• Mike Wasserman and Ken Yeager, County of Santa Clara
  • Blanca Alvarado, Santa Clara County Board of Supervisors
  • Cat Tucker, City of Gilroy
  • Steve Tate , City of Morgan Hill
  • Kansen Chu, City of San Jose
  • Ash Kalra, Santa Clara Valley Transportation Authority
  • Linda LeZotte and Brian Schmidt, Santa Clara Valley Water District
  • Virginia Holtz and Sequoia Hall, Santa Clara County Open Space Authority

Wildlife Agencies:

  • Scott Wilson and Dave Johnston at the California Department of Fish and Wildlife.
  • Cay Goude, Cori Mustin, Eric Tattersall, Mike Thomas from the U.S. Fish and Wildlife Service

Local Partner Staff:

  • Rob Eastwood, Debbie Cauble, Lisa Killough, and Lizanne Reynolds from Santa Clara County
  • Vera Todrov, Joseph Horwedel, Andrew Crabtree, Akoni Danielson and Darryl Boyd from the City of San Jose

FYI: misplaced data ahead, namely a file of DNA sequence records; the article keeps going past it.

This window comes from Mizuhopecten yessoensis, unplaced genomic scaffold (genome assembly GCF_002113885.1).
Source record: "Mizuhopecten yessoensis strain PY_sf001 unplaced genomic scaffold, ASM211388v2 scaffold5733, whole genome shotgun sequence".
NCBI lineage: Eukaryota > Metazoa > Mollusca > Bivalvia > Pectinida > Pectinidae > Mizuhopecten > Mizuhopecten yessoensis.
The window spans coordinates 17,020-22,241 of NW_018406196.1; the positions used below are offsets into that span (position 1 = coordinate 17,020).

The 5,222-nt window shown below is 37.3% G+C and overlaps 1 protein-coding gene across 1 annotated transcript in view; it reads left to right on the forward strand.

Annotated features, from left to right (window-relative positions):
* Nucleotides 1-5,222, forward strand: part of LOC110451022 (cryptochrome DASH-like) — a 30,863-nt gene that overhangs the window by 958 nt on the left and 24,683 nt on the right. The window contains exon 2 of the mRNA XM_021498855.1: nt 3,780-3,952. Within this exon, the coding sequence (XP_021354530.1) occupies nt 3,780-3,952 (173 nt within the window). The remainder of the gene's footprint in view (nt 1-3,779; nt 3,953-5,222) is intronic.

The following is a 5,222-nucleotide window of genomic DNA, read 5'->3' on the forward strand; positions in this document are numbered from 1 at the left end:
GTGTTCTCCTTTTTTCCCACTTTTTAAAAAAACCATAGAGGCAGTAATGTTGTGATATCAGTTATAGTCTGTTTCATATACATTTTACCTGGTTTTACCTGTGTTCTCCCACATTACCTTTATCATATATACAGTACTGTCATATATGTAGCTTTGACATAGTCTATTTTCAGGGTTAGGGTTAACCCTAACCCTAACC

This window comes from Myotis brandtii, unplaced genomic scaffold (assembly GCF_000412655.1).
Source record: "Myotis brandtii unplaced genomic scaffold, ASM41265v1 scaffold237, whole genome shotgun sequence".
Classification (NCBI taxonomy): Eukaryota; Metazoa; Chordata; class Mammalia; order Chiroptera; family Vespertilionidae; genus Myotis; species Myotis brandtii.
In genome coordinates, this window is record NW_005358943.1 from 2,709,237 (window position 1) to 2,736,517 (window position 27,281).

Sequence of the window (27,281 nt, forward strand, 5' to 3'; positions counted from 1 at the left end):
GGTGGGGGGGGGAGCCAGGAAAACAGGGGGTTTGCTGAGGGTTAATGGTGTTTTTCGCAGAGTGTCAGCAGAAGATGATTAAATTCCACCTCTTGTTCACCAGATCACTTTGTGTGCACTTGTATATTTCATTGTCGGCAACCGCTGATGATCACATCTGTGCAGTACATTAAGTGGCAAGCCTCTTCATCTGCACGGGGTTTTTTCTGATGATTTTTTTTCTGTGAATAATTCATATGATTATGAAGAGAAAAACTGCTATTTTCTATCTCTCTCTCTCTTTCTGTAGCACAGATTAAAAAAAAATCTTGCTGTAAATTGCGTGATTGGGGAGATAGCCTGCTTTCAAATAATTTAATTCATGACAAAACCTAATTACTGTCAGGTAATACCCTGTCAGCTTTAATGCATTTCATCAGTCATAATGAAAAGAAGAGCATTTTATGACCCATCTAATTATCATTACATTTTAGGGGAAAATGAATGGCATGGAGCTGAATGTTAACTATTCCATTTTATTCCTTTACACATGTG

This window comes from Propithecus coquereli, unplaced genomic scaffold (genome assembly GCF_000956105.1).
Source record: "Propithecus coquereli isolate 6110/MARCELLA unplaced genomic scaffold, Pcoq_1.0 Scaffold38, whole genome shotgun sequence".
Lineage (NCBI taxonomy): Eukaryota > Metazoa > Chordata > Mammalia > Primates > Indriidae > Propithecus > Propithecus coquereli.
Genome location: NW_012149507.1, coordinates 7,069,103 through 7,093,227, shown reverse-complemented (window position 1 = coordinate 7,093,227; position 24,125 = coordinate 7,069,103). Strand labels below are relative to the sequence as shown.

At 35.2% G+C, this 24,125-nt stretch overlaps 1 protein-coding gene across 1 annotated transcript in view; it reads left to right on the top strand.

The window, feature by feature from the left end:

• Jim Rowe from the City of Morgan Hill
  • Stan Ketchum, Andrew Faber and Linda Callon from the City of Gilroy
  • Jane Mark and Don Rocha from Santa Clara County Parks
  • Tom Fitzwater and Ann Calnan with the Valley Transportation Authority
  • Deborah Caldon, Don Arnold and Rita Chan at the Santa Clara Valley Water District.
  • Andrea MacKenzie with Open Space Authority

Consultants:

  • David Zippin, Kathryn Gaffney, Troy Rahmig and Terah Donovan from ICF International
  • Matt Frank with CH2MHill
  • Bob Spencer from Urban Economics
  • Ken Schreiber, Program Manager with Land Use Planning Services, Inc
  • Joan Chaplick from MIG
  • Chris Beale with Resources Law Group

Moving Forward
There is still more work to be done. What has taken a decade to plan will take 50 years to implement. Primary responsibility for implementation of the Plan’s conservation strategy rests with a joint powers agency, the Santa Clara Valley Habitat Agency.

For more information on this and other Habitat Conservation Plans visit this page


by Sarah Swenty, External Affairs